Habitat of Tiger increasing in Suklaphanta National Park
Suklaphanta is known as the habitat of one of the rarest animal Swamp Deer in the world. But In recent year the number of tigers is increasing due to adequate food for tigers and control of poaching in Suklaphanta National Park, which covers an area of 305 square kilometers.
Chief Conservation Officer of Shuklaphanta National Park Laxman Poudyal said that a tiger covers an area of at least 40 square kilometers. “In terms of area, Shuklaphanta has more tigers than ever before,” said Poudyal, chief conservation officer. “It’s also a good habitat for tigers.”
He said that one-third of the total area in Shuklaphanta, which is connected to the Chure Hills, has grasslands, lakes and abundant food species for tigers. “The park administration, the security forces including the Nepal Army, the consumers and the youth committees of the intermediate zone have also made a great contribution to the protection,” Poudyal said. “There is no poaching.”
According to Poudyal, a tiger hoarding board was unveiled at Shuklaphanta National Park on the occasion of World Tiger Day on Wednesday. According to the 2013 census, the number of tigers in Shuklaphanta National Park, which has 17 tigers, has decreased by one. Although there are human settlements around the park, there is no conflict between tigers and humans, according to the park office.
Devi Dal Gana of the Nepal Army has been deployed around Shuklaphanta to reduce poaching. According to the park, the main habitat of tigers is Shuklaphanta, even though tigers roam in the forests including the border of Laljhadi, Brahmadev and Dadeldhura districts.
Shuklaphanta is a small choice for foreign tourists visiting Nepal from India through Gaddachauki, the western border point. According to the Immigration Office at Gaddachauki, most of the tourists coming from here go to Bardiya, Pokhara and other areas. The government has announced to double the number of tigers by 2022. According to the 2018 census, there are currently 235 tigers in Nepal.
Similarly, Shuklaphanta National Park has stated that the number of tourists visiting Shuklaphanta National Park has decreased during the tourist season. According to Chief Conservation Officer Poudyal, only 1,775 tourists have visited Shuklaphanta in the last fiscal year.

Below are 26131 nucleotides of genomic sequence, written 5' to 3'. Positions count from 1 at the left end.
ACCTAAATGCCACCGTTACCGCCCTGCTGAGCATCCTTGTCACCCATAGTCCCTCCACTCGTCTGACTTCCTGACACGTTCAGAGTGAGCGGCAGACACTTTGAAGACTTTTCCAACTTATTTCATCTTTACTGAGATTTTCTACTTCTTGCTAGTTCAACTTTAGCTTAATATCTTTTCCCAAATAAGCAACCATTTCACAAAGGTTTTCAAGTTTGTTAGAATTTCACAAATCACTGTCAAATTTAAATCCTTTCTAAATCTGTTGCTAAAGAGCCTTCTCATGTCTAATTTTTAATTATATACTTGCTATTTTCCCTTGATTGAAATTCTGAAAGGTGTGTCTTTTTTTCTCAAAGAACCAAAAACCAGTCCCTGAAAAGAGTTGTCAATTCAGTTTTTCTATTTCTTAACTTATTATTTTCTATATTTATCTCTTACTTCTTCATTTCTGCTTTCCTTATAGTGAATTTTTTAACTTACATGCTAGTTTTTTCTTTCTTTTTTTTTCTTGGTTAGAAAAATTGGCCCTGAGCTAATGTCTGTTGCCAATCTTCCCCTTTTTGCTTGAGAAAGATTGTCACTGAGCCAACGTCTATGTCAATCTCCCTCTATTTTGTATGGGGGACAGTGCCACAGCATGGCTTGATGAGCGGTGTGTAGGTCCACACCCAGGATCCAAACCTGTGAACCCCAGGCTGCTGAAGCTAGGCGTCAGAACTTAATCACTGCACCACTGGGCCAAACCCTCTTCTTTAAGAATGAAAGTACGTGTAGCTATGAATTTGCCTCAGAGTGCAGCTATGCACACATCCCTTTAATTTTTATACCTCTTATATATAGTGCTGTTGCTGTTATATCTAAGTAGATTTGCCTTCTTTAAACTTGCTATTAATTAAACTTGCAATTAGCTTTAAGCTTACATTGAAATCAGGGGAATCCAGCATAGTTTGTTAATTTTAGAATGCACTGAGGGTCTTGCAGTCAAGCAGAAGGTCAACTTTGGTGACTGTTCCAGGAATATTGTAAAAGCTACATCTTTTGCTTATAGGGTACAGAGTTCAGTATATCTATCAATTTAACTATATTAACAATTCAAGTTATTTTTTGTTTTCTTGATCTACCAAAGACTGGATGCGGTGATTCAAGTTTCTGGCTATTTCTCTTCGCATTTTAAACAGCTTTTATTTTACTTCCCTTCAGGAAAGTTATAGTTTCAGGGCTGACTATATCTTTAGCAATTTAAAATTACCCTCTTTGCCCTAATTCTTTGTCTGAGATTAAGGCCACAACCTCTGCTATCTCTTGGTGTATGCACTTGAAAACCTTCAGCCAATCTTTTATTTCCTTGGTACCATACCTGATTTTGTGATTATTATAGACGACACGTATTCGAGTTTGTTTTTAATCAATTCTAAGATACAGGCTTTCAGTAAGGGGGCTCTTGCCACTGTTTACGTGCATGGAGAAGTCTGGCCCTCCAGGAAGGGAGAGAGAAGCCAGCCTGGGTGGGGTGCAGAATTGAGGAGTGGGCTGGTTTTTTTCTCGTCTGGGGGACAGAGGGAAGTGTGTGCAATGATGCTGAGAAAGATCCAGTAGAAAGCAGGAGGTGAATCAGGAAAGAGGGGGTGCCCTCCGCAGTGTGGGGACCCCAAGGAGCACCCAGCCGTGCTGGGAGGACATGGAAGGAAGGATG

In the previous fiscal year, 6,069 tourists had visited Shuklaphanta. “Tourist arrivals have been severely curtailed due to the shutdown,” he said. The best time to visit Shuklaphanta is from February to May.
Similarly, the park has collected more than Rs 10 million in revenue last fiscal year. Similarly, artificial lakes have been constructed, roads have been improved and natural lakes have been cleaned to quench the thirst of wild animals in different areas of the park, said Poudyal.
Tigers have been counted and monitored annually in Shuklaphanta since 2008 using automatic camera technology. Earlier, tiger statistics were collected by collecting tiger footprints and defecation. According to statistics, the density of food species in Shuklaphanta is 78.62 per square kilometer.
Similarly, three of the eight species of tigers, Bali, Caspian and Java, have become extinct due to human activities. The condition of the remaining five species, Amur, Sumatra, South China, Indo-Chinese and Royal Bengal (Patebagh) is also deplorable, according to data from various organizations working in the field of wildlife conservation.
The five endangered species are confined to Nepal, India, Bangladesh, China, Bhutan, Burma, Cambodia, Indonesia, Laos, Malaysia, Russia, Thailand and Vietnam.